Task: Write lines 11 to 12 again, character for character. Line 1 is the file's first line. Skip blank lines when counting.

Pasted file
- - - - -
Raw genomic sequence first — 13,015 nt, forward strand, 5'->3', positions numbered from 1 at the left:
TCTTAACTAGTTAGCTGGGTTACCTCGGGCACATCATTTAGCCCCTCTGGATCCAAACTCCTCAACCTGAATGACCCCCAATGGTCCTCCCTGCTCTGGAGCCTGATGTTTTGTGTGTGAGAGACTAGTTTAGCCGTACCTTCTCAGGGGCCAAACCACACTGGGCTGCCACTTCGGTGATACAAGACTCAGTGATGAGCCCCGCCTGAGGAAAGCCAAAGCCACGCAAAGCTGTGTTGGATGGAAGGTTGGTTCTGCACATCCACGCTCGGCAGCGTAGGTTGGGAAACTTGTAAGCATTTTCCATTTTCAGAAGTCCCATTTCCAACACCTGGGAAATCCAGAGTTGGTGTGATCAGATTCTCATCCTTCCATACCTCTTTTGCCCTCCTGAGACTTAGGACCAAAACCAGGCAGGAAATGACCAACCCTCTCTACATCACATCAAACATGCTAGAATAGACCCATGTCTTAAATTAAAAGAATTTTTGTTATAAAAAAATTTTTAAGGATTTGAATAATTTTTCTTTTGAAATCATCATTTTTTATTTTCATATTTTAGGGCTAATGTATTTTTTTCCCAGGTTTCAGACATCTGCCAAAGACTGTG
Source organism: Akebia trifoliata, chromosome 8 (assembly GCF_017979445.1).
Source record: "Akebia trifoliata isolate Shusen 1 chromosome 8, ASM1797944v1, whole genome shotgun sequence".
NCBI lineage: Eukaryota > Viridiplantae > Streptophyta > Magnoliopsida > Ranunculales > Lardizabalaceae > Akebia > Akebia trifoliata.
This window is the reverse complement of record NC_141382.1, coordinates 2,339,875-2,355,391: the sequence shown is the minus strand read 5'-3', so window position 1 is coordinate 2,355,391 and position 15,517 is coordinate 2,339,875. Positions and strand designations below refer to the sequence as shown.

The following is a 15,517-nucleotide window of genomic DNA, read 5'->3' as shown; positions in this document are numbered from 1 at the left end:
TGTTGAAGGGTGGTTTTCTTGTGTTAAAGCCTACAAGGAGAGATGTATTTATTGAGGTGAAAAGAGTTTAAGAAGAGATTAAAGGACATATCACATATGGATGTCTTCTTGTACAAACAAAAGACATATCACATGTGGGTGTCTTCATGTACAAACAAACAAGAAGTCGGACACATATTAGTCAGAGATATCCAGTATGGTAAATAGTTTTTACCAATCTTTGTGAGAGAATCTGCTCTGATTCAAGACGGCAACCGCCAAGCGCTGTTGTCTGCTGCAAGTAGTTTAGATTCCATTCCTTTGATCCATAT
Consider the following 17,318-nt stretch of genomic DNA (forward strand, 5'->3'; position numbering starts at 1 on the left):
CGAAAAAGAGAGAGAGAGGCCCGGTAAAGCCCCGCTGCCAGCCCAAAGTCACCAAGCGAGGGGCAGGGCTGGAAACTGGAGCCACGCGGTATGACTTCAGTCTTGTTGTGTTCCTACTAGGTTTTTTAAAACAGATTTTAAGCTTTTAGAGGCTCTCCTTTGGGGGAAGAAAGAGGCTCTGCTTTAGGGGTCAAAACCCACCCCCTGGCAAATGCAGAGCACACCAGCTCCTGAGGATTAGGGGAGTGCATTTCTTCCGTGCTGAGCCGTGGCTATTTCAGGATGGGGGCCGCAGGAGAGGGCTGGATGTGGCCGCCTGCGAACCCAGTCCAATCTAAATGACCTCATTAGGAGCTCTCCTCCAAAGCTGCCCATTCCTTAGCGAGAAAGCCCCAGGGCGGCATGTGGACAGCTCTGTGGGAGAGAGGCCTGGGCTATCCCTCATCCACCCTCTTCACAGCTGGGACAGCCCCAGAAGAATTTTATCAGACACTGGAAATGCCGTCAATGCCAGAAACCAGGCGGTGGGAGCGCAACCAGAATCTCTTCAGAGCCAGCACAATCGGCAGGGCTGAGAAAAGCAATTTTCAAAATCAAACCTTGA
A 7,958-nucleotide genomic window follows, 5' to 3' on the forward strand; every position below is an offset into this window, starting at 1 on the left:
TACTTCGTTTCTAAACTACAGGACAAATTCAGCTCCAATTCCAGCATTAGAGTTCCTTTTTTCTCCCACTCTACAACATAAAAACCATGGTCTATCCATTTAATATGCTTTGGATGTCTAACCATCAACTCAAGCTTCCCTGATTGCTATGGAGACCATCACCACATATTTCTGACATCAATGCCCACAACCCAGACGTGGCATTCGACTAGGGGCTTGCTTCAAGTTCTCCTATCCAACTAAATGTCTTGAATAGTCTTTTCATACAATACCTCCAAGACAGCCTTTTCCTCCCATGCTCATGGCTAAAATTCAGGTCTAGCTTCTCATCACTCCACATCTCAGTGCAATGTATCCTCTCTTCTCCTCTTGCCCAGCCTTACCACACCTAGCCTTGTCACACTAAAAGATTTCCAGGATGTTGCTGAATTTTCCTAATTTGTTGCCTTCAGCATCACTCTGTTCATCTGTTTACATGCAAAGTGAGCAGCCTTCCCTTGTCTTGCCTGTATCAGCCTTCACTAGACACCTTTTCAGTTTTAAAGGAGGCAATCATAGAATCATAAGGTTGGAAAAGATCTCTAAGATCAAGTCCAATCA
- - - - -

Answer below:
A 7,958-nucleotide genomic window follows, 5' to 3' on the forward strand; every position below is an offset into this window, starting at 1 on the left:
TACTTCGTTTCTAAACTACAGGACAAATTCAGCTCCAATTCCAGCATTAGAGTTCCTTTTTTCTCCCACTCTACAACATAAAAACCATGGTCTATCCATTTAATATGCTTTGGATGTCTAACCATCAACTCAAGCTTCCCTGATTGCTATGGAGACCATCACCACATATTTCTGACATCAATGCCCACAACCCAGACGTGGCATTCGACTAGGGGCTTGCTTCAAGTTCTCCTATCCAACTAAATGTCTTGAATAGTCTTTTCATACAATACCTCCAAGACAGCCTTTTCCTCCCATGCTCATGGCTAAAATTCAGGTCTAGCTTCTCATCACTCCACATCTCAGTGCAATGTATCCTCTCTTCTCCTCTTGCCCAGCCTTACCACACCTAGCCTTGTCACACTAAAAGATTTCCAGGATGTTGCTGAATTTTCCTAATTTGTTGCCTTCAGCATCACTCTGTTCATCTGTTTACATGCAAAGTGAGCAGCCTTCCCTTGTCTTGCCTGTATCAGCCTTCACTAGACACCTTTTCAGTTTTAAAGGAGGCAATCATAGAATCATAAGGTTGGAAAAGATCTCTAAGATCAAGTCCAATCA